ASHGABAT -- Turkmen authorities are improving their counter-terrorism efforts as they eye threats from the remnants of "Islamic State" (IS).
The Organisation for Security and Co-operation in Europe (OSCE) held a seminar focusing on strengthening lawful criminal justice responses to terrorism on July 24-25 for 30 Turkmen officials.
"The seminar focused on good practices... [and] effective terrorism prevention and prosecution measures, while emphasising respect for human rights and other applicable international law," the OSCE said in a statement on its website.
The seminar taught participants that the fight against terrorism is specific, painstaking and delicate work that requires a comprehensive approach.
"In the fight [against terrorism], there must not be ... mistakes or distortions; otherwise, like a hydra, new heads will grow," said Ykhlas, an Ashgabat-based lawyer who attended the seminar and declined to give his last name.
"Everything here is so delicate and fragile that a mistake by the investigator, judge or prosecutor regarding someone suspected of involvement in terrorism may anger his family, relatives, friends and neighbours against the government... provoking them [to take] radical actions," the lawyer said.
Participants also emphasised the importance of eliminating the preconditions and reasons that prompt citizens to take the dangerous path of radicalism.
"Any crime, including terrorism, has its own social roots," said one participant who asked to remain anonymous.
"If citizens are satisfied with their lives and are provided with work and prosperity, then they themselves will rebuff those who try to lead them astray," he said.
External and internal threats
This is the third counter-terrorism training for Turkmen civil servants since the beginning of the year, said a Foreign Ministry official who attended the seminar.
"In total, about 100 employees of law enforcement agencies, qaziyats [courts], the legal profession and media have participated. They gained knowledge and skills to combat the most serious challenge of the 21st century," said the Turkmen official, who also asked to remain anonymous.
The seminars have proven to be useful for employees of the National Security and Interior ministries, as well as of the migration, tax and border agencies of the country, according to the official.
Turkmenistan's leadership is particularly alarmed by probable threats expected from IS militants who have found refuge in the northern provinces of Afghanistan after their defeat in the Middle East, according to the Foreign Ministry official.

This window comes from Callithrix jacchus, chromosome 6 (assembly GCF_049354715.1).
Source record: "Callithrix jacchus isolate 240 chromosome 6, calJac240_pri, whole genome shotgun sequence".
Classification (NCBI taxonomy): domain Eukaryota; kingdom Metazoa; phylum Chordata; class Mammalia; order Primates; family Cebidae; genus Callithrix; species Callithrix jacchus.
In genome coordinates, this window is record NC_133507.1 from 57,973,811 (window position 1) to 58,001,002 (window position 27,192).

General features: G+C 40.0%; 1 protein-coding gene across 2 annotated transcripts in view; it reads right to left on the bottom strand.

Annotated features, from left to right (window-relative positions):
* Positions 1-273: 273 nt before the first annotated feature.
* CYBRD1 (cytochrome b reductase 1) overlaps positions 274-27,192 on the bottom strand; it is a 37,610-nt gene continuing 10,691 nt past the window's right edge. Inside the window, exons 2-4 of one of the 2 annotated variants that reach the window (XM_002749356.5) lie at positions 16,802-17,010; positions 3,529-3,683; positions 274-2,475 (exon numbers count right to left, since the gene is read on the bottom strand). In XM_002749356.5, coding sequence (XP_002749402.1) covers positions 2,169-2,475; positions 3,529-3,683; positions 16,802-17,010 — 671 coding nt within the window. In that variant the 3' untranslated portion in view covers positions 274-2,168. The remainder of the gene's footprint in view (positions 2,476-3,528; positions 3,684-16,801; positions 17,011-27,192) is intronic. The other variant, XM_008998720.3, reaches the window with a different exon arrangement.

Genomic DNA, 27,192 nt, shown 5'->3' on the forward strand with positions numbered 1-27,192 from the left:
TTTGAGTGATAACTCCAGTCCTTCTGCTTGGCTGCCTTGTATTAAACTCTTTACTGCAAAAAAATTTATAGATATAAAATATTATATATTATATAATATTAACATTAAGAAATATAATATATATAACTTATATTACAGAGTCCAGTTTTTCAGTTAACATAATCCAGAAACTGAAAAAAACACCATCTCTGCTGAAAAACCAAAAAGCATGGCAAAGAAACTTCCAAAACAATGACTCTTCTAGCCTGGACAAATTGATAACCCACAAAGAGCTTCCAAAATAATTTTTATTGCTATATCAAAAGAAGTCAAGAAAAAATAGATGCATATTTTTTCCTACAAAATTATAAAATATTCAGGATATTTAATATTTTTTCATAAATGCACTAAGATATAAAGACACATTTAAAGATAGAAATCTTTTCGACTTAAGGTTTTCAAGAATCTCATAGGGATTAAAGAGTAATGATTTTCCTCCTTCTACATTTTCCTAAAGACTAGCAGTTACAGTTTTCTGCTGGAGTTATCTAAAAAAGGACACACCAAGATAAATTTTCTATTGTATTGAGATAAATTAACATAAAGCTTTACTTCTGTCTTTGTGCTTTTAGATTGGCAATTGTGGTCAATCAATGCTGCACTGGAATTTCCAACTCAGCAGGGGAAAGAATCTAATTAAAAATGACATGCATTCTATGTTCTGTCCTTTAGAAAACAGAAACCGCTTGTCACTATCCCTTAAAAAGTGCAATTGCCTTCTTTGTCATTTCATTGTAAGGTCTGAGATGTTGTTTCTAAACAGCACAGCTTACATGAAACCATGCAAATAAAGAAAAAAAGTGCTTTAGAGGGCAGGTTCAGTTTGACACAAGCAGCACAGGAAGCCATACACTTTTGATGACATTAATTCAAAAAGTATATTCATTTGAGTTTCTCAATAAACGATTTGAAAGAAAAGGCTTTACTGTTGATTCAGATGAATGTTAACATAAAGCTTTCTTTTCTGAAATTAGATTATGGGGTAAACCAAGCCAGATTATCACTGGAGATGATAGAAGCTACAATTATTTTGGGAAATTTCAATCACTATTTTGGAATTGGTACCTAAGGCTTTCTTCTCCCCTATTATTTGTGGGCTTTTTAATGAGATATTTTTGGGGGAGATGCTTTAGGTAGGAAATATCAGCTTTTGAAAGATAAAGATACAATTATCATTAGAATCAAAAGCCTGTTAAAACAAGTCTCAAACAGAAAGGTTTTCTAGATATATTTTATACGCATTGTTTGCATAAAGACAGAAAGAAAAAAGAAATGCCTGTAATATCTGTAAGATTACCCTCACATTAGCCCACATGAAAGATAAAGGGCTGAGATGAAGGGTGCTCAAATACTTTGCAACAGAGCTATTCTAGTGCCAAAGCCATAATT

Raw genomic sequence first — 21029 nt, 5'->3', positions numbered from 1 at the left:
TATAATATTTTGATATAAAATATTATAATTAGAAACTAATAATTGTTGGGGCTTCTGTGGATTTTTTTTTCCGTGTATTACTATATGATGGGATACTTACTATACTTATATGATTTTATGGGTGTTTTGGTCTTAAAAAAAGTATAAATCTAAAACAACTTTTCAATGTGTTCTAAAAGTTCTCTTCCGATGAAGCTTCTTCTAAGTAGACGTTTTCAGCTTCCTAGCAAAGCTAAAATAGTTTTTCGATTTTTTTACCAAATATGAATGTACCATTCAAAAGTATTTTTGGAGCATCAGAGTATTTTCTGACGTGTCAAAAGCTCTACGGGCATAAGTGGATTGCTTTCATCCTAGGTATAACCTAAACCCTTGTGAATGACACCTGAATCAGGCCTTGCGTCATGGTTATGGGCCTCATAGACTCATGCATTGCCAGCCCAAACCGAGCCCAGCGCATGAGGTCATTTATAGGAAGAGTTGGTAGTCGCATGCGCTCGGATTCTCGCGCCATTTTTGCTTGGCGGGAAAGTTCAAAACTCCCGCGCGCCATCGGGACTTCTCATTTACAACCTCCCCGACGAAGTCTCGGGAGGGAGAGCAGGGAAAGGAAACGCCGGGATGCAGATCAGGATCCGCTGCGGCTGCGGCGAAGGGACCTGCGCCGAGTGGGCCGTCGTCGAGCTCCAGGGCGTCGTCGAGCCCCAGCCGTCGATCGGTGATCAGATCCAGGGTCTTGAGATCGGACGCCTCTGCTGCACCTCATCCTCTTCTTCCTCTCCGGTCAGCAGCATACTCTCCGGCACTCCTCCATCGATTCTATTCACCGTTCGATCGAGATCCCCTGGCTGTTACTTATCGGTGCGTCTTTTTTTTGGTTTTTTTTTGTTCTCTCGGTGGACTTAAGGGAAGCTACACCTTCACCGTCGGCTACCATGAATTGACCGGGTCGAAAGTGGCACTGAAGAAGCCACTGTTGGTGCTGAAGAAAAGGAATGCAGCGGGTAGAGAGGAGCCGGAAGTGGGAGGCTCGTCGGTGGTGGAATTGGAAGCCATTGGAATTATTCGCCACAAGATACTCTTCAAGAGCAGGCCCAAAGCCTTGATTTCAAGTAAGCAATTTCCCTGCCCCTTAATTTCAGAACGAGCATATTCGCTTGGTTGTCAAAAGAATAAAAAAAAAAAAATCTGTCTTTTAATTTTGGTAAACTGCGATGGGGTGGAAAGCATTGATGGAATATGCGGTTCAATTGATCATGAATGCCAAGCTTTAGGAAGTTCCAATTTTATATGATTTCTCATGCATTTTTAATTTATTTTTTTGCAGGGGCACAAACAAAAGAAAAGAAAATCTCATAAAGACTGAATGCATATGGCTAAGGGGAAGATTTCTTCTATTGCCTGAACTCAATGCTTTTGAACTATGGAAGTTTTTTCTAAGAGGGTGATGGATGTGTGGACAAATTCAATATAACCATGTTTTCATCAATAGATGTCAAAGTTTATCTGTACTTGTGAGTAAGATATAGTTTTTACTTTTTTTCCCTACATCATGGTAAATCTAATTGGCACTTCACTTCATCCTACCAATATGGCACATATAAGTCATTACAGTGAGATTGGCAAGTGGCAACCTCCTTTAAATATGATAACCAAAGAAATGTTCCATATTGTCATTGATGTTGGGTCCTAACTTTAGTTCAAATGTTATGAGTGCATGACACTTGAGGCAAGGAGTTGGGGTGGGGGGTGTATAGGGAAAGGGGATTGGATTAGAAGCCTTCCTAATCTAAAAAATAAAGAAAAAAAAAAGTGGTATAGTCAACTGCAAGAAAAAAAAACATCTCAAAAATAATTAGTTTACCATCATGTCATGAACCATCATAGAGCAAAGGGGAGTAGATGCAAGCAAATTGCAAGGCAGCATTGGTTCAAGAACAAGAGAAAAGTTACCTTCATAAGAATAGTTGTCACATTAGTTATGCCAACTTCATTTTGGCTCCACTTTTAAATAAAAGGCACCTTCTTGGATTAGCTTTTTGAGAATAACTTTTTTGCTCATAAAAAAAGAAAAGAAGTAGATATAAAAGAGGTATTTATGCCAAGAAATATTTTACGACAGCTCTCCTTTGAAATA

"A concentration of the remnants of IS forces beaten in the Middle East has been observed in certain districts of Faryab, Herat, and Jawzjan provinces, which share a border with Turkmenistan," the diplomat said, quoting ethnic Turkmens in Afghanistan.
"They [the IS militants]... pose a real threat to Turkmenistan and all of Central Asia," he added.
The IS members include citizens of Turkmenistan who fled from Iraq and Syria and now are hatching plans to return to their homeland, he said.
"But there's no way we can allow them to carry out their plans," he added.
"In our country there has not yet been a single event that could be considered a terrorist attack," said Vepa O., an Interior Ministry employee who participated in one of the training seminars. He declined to give his full name.
"But the situation may change, and we must be prepared for this," he said.
The seminars enabled him to understand the mechanisms for co-ordinating the actions of various government agencies in the fight against terrorism and to study new ways of identifying potential threats, he said.
"Now our joint work with colleagues from the Ministry of National Security and other departments will be more efficient," he added.
It is important to eliminate external influences from the minds and consciousness of Muslims in Turkmenistan, said Vepa, whose work involves identifying citizens with radical beliefs.
"The overwhelming majority of Turkmens adhere to ... traditional Islam. The ideals of radicalism are alien to them," he said.
"But people are different, and we cannot rule out that among them may be someone who is tempted by money or believes delusional ideas or promises of going to heaven," Vepa said. "We identify those who are deluded and mistaken, as well as those who incite others to extreme measures."
The OSCE seminars add to the means and methods that Turkmen law enforcement uses daily, he said.